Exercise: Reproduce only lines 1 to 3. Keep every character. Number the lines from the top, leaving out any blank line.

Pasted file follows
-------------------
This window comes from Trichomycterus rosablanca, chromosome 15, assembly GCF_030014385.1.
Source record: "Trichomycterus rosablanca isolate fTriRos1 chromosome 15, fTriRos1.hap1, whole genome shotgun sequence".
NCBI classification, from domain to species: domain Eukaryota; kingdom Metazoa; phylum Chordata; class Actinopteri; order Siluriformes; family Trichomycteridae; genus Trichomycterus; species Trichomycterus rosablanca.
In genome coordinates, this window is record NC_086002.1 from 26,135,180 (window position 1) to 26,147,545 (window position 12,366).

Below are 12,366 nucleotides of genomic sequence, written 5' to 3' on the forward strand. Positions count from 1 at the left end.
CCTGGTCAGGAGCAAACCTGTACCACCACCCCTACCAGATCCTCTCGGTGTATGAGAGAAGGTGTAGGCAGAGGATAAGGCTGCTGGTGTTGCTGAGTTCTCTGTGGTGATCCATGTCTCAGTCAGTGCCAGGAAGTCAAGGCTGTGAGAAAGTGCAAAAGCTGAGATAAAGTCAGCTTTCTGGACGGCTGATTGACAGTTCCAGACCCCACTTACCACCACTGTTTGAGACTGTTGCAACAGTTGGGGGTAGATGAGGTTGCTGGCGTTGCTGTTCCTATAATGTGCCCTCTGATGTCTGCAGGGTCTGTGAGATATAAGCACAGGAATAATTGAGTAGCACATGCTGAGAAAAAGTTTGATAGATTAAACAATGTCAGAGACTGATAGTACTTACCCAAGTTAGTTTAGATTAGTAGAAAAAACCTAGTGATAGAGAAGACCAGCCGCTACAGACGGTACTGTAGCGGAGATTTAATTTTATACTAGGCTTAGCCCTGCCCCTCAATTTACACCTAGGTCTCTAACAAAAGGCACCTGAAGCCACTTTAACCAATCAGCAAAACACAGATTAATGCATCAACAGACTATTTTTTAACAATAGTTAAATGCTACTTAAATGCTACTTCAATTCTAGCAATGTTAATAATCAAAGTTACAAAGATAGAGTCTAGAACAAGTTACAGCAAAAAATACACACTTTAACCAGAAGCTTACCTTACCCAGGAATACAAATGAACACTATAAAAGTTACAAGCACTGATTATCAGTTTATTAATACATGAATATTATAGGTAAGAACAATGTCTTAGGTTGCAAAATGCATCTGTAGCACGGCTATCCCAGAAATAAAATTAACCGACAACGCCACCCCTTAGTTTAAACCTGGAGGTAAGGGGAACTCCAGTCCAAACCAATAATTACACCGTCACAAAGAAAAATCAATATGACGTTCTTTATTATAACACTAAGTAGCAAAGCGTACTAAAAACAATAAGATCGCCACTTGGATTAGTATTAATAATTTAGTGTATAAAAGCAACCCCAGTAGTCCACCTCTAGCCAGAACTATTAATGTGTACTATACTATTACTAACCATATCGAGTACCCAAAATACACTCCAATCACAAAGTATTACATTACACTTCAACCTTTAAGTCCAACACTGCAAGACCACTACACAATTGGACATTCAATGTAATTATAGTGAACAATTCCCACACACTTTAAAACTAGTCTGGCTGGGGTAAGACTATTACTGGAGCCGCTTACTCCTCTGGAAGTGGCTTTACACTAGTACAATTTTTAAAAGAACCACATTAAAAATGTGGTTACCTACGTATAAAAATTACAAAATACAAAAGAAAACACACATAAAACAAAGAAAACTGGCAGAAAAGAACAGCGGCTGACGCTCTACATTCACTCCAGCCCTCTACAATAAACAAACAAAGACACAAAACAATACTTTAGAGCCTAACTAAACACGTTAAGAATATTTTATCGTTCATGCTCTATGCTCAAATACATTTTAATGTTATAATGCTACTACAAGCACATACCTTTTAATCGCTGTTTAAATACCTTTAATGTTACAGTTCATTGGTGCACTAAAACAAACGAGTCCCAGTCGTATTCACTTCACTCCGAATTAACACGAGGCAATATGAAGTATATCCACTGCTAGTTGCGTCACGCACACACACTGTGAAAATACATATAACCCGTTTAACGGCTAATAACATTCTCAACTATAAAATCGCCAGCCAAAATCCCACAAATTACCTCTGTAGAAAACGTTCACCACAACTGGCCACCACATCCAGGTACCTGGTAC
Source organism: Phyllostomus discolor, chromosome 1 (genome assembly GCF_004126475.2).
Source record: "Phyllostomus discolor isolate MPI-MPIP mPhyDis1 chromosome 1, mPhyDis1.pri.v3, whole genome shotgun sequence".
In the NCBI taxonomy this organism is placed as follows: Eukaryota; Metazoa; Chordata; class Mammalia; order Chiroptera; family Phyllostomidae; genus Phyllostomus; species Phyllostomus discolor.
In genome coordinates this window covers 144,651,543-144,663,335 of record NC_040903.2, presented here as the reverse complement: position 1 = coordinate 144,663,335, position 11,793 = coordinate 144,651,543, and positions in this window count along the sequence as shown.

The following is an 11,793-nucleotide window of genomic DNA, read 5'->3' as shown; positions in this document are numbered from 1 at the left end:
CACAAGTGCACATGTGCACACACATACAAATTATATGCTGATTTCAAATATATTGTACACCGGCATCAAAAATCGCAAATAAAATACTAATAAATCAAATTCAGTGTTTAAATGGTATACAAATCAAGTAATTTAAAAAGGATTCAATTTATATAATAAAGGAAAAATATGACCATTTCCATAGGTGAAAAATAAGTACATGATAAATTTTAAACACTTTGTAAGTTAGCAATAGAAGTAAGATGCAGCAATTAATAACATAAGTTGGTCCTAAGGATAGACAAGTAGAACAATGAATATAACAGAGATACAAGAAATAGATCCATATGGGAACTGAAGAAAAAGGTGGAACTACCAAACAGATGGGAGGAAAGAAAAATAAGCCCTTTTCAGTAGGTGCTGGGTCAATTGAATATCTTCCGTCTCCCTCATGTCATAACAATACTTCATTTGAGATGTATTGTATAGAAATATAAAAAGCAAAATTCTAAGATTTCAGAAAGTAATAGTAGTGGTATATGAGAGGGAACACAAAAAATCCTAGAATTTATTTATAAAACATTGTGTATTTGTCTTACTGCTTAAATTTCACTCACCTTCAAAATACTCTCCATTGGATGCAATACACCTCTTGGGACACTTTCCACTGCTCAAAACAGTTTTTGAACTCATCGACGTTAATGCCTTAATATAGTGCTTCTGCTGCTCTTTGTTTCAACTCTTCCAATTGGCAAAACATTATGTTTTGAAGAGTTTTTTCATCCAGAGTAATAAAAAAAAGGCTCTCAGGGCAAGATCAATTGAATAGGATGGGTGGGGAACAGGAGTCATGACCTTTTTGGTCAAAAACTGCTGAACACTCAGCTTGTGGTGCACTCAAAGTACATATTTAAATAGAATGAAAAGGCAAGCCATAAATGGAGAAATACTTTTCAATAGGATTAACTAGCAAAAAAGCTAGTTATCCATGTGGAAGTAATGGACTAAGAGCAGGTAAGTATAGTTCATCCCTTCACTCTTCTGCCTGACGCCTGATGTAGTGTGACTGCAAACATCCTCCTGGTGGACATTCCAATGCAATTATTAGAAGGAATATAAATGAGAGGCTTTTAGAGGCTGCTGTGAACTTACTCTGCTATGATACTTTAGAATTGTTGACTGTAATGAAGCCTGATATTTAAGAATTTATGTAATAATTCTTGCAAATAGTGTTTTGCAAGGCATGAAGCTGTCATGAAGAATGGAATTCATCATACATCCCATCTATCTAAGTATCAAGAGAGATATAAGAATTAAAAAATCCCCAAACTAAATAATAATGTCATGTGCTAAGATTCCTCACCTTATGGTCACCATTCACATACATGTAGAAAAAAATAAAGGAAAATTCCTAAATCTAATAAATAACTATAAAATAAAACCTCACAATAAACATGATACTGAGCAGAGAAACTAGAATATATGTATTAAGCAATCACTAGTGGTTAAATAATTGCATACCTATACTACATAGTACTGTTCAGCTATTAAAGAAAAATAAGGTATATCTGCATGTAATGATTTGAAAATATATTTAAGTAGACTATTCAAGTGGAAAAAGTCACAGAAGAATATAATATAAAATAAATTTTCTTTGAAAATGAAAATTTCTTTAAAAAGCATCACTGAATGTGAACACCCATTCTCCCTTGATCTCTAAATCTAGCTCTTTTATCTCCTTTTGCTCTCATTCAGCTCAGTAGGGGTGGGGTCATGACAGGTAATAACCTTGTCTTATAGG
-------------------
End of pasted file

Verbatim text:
This window comes from Trichomycterus rosablanca, chromosome 15, assembly GCF_030014385.1.
Source record: "Trichomycterus rosablanca isolate fTriRos1 chromosome 15, fTriRos1.hap1, whole genome shotgun sequence".
NCBI classification, from domain to species: domain Eukaryota; kingdom Metazoa; phylum Chordata; class Actinopteri; order Siluriformes; family Trichomycteridae; genus Trichomycterus; species Trichomycterus rosablanca.